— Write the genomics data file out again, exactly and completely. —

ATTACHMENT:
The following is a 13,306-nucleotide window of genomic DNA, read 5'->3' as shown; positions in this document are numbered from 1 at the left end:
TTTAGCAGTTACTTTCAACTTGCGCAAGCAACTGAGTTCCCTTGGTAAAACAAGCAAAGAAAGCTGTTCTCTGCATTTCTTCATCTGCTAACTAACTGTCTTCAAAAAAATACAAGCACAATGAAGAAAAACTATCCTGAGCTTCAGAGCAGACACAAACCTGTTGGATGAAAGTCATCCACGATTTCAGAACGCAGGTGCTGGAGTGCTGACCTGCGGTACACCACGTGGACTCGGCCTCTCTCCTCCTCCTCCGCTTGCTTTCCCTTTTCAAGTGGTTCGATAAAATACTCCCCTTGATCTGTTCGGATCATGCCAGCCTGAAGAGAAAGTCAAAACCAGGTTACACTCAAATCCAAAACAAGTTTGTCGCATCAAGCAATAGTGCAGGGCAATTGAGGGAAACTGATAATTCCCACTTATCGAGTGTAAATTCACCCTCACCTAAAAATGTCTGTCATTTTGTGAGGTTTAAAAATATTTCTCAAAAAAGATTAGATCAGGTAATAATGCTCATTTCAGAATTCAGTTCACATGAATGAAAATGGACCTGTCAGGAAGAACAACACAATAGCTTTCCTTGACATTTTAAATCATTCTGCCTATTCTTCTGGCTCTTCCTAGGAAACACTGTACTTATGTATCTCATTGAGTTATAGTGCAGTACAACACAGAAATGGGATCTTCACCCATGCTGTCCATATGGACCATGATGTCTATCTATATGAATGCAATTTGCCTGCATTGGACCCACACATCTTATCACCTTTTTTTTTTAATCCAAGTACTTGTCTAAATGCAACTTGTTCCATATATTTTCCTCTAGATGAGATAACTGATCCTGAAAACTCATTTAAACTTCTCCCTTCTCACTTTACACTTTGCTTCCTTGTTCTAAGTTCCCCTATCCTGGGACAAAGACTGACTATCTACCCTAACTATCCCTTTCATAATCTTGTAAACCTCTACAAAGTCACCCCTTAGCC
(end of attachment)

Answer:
The following is a 13,306-nucleotide window of genomic DNA, read 5'->3' as shown; positions in this document are numbered from 1 at the left end:
TTTAGCAGTTACTTTCAACTTGCGCAAGCAACTGAGTTCCCTTGGTAAAACAAGCAAAGAAAGCTGTTCTCTGCATTTCTTCATCTGCTAACTAACTGTCTTCAAAAAAATACAAGCACAATGAAGAAAAACTATCCTGAGCTTCAGAGCAGACACAAACCTGTTGGATGAAAGTCATCCACGATTTCAGAACGCAGGTGCTGGAGTGCTGACCTGCGGTACACCACGTGGACTCGGCCTCTCTCCTCCTCCTCCGCTTGCTTTCCCTTTTCAAGTGGTTCGATAAAATACTCCCCTTGATCTGTTCGGATCATGCCAGCCTGAAGAGAAAGTCAAAACCAGGTTACACTCAAATCCAAAACAAGTTTGTCGCATCAAGCAATAGTGCAGGGCAATTGAGGGAAACTGATAATTCCCACTTATCGAGTGTAAATTCACCCTCACCTAAAAATGTCTGTCATTTTGTGAGGTTTAAAAATATTTCTCAAAAAAGATTAGATCAGGTAATAATGCTCATTTCAGAATTCAGTTCACATGAATGAAAATGGACCTGTCAGGAAGAACAACACAATAGCTTTCCTTGACATTTTAAATCATTCTGCCTATTCTTCTGGCTCTTCCTAGGAAACACTGTACTTATGTATCTCATTGAGTTATAGTGCAGTACAACACAGAAATGGGATCTTCACCCATGCTGTCCATATGGACCATGATGTCTATCTATATGAATGCAATTTGCCTGCATTGGACCCACACATCTTATCACCTTTTTTTTTTAATCCAAGTACTTGTCTAAATGCAACTTGTTCCATATATTTTCCTCTAGATGAGATAACTGATCCTGAAAACTCATTTAAACTTCTCCCTTCTCACTTTACACTTTGCTTCCTTGTTCTAAGTTCCCCTATCCTGGGACAAAGACTGACTATCTACCCTAACTATCCCTTTCATAATCTTGTAAACCTCTACAAAGTCACCCCTTAGCC